The device allows physical separation from the person, which in turn makes any response seem less hollow than it is.

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kmbboots
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I disagree. Physical separation is part of life. I find FB to be a useful tool to keep in touch with friends and family that are far away, to stay current with what my nieces and nephews are up to (I am always impressed with what they post), and to play games with my mother. I see her pretty often but can't every day. FB messenger was a great tool to keep all of my siblings informed when Dad was in the hospital. Whoever was on duty could post any changes or new information. Even though we saw each other every day, it was handy to have it all on one place and we used it to support each other when it got tough. As many of my friends are musicians, it is a handy way to keep track of their gigs.
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ScottF
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I'm not saying there aren't more valid and valuable uses. I was describing the mindless, constant posting of nothingness by so many people.
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JoshCrow
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I used to think that it was merely an expression of the negative traits like narcissism that was already present in people - but now I think it actively promotes shallowness and superficiality by allowing people to endlessly indulge in themselves, almost like a fetishization of one's identity.
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jasonr
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quote:
You're right, but omitting for the moment the true fact that an announcer has no business critiquing the fans in this way, imagine that this was just a candid video where a guy was observing some girls on their phones and commenting. Is it not true that the obsession with phones is both depressing and debilitating? I am in my 30's, and a couple I'm friends with just do not take their eyes off their phones. They can't stop, it's like a nervous tick. And they're not by any means some kind of weird outlier. It's like what we see in Do Androids Dream of Electric Sheep, where everyone is just plugged into their terminal and never leave. It's practically mind control, but as jasonr said, where the people voluntarily sign up for it.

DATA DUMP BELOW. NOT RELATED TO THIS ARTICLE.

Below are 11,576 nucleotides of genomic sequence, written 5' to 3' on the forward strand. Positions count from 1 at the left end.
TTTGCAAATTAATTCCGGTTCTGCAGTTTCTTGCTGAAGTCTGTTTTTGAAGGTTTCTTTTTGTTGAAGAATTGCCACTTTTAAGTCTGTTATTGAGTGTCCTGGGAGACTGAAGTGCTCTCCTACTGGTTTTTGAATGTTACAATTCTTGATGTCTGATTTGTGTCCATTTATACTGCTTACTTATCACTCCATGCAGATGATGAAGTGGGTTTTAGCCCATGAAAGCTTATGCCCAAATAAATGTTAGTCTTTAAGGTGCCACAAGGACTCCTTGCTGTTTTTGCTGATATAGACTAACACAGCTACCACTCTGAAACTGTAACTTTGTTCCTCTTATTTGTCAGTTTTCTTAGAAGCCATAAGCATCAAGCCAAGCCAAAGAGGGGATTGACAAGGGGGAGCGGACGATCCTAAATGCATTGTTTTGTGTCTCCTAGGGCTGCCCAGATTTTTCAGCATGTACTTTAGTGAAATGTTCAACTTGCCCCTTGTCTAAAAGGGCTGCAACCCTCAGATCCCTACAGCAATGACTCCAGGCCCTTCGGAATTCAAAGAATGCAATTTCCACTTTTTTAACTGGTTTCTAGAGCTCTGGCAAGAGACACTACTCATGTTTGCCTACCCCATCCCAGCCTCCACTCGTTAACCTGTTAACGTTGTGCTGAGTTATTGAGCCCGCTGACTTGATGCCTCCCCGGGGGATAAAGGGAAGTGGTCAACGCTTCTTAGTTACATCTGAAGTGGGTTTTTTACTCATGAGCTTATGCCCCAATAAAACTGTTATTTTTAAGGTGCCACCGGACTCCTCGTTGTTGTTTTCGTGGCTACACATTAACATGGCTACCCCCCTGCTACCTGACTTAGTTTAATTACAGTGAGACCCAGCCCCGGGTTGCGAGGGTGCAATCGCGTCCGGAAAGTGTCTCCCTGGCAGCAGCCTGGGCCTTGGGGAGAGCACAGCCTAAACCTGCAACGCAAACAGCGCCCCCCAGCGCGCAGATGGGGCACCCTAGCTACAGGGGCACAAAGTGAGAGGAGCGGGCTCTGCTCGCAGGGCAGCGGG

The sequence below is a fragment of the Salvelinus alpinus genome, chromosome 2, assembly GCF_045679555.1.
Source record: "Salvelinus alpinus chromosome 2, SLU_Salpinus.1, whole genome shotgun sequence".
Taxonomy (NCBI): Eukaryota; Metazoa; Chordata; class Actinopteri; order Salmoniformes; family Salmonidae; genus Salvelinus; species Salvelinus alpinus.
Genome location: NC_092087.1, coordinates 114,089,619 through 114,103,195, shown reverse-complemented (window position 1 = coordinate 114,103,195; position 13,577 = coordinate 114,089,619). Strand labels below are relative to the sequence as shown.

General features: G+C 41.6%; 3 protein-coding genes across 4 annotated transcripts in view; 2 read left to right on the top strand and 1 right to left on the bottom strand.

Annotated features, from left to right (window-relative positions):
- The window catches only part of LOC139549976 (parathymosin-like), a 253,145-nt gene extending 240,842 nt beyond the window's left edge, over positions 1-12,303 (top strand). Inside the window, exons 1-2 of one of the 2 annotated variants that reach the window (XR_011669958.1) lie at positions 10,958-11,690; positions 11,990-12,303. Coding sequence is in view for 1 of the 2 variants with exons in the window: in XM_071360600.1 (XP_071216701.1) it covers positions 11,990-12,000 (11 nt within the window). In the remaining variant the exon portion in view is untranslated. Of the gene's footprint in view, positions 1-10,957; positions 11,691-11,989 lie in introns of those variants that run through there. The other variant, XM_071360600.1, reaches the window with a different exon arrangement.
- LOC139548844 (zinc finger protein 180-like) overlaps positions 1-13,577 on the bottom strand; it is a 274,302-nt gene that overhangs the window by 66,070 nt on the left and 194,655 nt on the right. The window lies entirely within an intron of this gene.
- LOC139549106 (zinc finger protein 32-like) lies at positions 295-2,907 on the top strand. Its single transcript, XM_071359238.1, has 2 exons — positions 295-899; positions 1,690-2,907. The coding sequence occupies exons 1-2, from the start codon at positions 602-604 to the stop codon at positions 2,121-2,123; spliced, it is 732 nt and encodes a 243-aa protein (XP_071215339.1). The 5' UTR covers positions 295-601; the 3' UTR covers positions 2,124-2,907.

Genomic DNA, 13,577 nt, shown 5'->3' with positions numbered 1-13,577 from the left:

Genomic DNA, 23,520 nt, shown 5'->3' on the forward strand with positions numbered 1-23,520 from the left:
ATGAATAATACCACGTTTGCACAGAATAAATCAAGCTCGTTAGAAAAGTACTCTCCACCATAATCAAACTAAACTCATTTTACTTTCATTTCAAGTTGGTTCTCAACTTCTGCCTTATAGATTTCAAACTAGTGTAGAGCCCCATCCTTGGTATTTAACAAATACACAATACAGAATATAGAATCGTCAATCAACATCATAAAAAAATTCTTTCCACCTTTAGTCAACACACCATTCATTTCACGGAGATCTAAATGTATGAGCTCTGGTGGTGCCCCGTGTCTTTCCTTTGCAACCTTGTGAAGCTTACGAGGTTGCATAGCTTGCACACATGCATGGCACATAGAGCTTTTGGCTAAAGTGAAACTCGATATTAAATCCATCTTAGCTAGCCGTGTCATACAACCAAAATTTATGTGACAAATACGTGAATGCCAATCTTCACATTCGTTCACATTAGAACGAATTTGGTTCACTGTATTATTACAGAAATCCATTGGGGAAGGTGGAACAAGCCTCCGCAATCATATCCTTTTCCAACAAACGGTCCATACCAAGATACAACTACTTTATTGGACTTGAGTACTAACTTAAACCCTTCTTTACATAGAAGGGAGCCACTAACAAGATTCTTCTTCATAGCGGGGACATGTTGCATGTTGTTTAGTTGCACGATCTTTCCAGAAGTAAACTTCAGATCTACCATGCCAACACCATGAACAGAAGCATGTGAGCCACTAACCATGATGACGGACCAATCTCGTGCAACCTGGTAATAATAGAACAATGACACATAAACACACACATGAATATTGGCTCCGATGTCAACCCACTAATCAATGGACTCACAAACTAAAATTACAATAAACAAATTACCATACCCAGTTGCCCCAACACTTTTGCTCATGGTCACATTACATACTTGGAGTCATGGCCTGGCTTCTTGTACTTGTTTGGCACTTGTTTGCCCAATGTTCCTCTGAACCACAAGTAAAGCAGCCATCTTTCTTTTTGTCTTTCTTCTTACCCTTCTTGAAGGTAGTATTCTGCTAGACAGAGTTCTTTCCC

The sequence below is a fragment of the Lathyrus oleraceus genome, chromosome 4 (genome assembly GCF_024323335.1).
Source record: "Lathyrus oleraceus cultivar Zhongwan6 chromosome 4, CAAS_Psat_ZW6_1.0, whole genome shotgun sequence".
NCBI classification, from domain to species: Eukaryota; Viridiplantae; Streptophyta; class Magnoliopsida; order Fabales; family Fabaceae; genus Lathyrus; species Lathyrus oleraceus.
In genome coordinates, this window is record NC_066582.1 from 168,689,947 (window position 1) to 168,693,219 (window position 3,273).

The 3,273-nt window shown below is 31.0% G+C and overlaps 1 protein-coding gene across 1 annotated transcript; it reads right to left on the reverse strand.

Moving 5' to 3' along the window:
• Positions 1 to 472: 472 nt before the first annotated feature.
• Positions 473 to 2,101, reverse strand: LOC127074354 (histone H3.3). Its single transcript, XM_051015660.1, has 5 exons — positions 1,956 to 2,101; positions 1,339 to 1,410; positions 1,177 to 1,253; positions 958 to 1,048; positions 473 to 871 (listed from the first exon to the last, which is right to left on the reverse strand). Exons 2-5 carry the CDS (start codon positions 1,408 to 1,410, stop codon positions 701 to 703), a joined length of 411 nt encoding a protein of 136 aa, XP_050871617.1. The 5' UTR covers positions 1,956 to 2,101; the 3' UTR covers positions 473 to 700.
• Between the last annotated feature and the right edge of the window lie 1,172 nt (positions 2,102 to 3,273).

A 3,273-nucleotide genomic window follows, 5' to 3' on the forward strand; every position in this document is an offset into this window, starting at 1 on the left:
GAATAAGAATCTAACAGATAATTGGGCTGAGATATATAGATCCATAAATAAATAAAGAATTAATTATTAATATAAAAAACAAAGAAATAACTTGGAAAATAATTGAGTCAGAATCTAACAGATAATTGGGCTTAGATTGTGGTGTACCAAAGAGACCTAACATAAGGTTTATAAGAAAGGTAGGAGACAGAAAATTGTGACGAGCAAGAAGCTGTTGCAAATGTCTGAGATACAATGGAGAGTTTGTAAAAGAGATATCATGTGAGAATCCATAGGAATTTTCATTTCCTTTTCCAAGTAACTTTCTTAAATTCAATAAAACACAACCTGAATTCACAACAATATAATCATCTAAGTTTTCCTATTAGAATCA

The problem is, after a certain point, it stops being voluntary, especially when having a smart phone gets integrated with work responsibilities.

I used to naively say that I would never let my children own cell phones or computers and that if they want to work on a computer, they can use the one I'd put in the family room.

So naive of me. I have no doubt that schools will be requiring children to have their own laptops at a minimum and I'm sure smart phones won't be far behind. The schools may even hand them out for free.

So maybe if I want to be an eccentric, I can throw away my smart phone and probably get by without it at work. But my children and their children will have no such option. Being on Facebook is basically going to be mandatory. Operating Systems like Windows 10 and cloud computing are going to make opting out for children functionally impossible.

[ October 03, 2015, 01:47 PM: Message edited by: jasonr ]